Strange how impossible it feels to extract shame and judgement from so much of what my lizard brain has done to survive, and how inherent that inability has been to the development of my PTSR.

I've mentioned before that some researchers consider PTSR a shame disorder, and I think that has to be true. It may not be at the physiological core, but it is certainly a key factor in the persistence of the condition. It certainly seems to be the essential obstacle to overcome for me.


A new reader and commenter here (hi, Elizabeth!) recommended that I take a look at Brene Brown's work-- her Ted talk, "Listening to Shame," for starters, and then her books.

Coincidentally (or not? I can't even tell anymore), another friend and reader (hi, Emily!) has been posting some terrific Brene Brown quotes on Facebook all week. 
What I'm getting at is that I've got Brene Brown in my sights. I love what I've seen so far, and I'm going to add her to my resources page as soon as I get a chance to see enough to have something intelligent to say about it.

I seem to have meandered my way to a point, in this post, and my point is as follows:

Shame is rearing its ugly head again, in this process, but this time, it's not in control. I'm standing back from it and looking at it and going, hey, you are not appropriate here, what's up with that?

Seems like an excellent time to get some new weapons and attack yet another wall in the fortress, yeah?

1 comment:

  1. Elizabeth Graham03 March, 2013 09:54

    "my own little evil Mesopotamia, the cradle of pain."  HA!!!  That was a really good one.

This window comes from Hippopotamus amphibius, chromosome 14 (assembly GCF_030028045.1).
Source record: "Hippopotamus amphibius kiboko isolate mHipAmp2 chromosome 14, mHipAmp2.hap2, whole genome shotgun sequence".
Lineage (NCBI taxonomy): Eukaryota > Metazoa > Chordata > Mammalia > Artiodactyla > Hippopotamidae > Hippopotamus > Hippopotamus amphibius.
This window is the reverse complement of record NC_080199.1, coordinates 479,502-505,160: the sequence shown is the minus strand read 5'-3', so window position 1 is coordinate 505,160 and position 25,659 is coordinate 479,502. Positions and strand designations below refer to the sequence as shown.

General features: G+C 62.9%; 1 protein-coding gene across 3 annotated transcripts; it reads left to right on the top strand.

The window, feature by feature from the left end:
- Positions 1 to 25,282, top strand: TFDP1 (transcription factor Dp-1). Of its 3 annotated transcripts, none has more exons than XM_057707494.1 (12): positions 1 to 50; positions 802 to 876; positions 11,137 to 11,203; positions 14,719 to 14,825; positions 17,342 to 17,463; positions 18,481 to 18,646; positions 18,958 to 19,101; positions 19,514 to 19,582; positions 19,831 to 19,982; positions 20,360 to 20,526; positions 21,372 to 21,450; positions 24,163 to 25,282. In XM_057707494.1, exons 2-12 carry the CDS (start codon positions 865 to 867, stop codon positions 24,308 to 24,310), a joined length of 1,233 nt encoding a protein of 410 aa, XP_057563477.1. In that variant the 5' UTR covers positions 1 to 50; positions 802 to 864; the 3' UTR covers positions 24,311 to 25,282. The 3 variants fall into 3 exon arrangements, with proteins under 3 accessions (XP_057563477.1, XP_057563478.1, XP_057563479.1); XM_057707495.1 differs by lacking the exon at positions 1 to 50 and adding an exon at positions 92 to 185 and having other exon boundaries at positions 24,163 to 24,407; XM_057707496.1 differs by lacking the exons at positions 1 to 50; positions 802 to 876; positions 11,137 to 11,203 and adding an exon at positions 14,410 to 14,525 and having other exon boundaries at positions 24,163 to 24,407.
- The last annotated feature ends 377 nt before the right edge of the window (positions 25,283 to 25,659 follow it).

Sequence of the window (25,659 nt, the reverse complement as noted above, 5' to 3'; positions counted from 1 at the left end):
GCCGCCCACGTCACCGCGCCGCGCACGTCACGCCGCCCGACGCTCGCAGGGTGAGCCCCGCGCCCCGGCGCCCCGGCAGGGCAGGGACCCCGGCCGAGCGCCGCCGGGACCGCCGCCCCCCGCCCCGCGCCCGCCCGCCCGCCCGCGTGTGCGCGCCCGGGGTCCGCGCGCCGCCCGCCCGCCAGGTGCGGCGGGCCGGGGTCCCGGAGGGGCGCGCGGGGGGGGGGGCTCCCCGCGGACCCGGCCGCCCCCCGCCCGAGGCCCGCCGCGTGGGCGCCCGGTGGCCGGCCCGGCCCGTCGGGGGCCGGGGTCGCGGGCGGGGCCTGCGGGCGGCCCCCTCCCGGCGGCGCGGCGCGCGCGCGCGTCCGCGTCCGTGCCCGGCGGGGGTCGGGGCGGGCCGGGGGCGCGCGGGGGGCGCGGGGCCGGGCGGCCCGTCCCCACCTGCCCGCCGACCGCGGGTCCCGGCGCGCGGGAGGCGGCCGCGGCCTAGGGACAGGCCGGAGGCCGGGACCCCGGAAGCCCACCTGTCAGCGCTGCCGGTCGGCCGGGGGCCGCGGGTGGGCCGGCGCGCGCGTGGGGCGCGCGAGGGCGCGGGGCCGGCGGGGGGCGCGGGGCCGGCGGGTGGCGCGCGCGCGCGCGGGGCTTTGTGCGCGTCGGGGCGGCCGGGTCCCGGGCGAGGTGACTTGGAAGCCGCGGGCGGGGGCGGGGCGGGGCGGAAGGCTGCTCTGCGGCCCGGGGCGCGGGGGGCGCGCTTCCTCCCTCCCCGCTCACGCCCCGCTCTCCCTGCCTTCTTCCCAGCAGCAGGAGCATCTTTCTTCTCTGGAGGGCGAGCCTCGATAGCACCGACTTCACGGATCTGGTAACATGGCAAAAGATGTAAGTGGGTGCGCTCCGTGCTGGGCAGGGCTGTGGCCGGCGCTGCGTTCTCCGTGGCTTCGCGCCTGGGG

Now that you mention it, I have one, too.  It's my stomach.  It hurts pretty much all the time, and is the source of bad moods, general bitchiness, depression, anxiety, headaches, fatigue, etc, etc, blah, blah, blah.  I think you've stumbled upon a new somatic theory.I totally get the fear of losing your migraines.  If you don't have that enforced limit, how will you ever know when you need a break?  And this connects to [what we've been calling] "achievement anxiety" because it's like you could just DO ANYTHING!!!  Which sounds terrifying.On that note, I should tell you I'm reading Levine's book, and it's really good.  The thing that's freaky-powerful about it are the exercises.  Your blog already summarized the big points of theory for me, so those weren't as new/profound.  The exercises were.  And I'm glad I had your blog and the book to forewarn me that weird shit would happen.There really is this level of discovery that happens, like, "I had no idea I was feeling this much without knowing it."  And as Levine says, it's really difficult to describe what you're feeling.  We don't have the language for it.  We're also potentially so used to feeling it that we don't even notice it.  It's... scary and unsettling... but also awesome and pleasurable.I want to get better at feeling my "felt sense," but I also wonder if that wouldn't turn me into a completely different person.  Kind of like you with no migraines.  Like, what sort of rabbit hole will I be diving down?  Will I wake up a few months from now, living in a tent by the river?  It's like I'm tapping some shamanic, super-primitive energy that will just carry me away or something...Excited to hear you are checking out more Brene Brown.  The connections between shame and trauma are definitely there... I don't know if anyone has really articulated them before.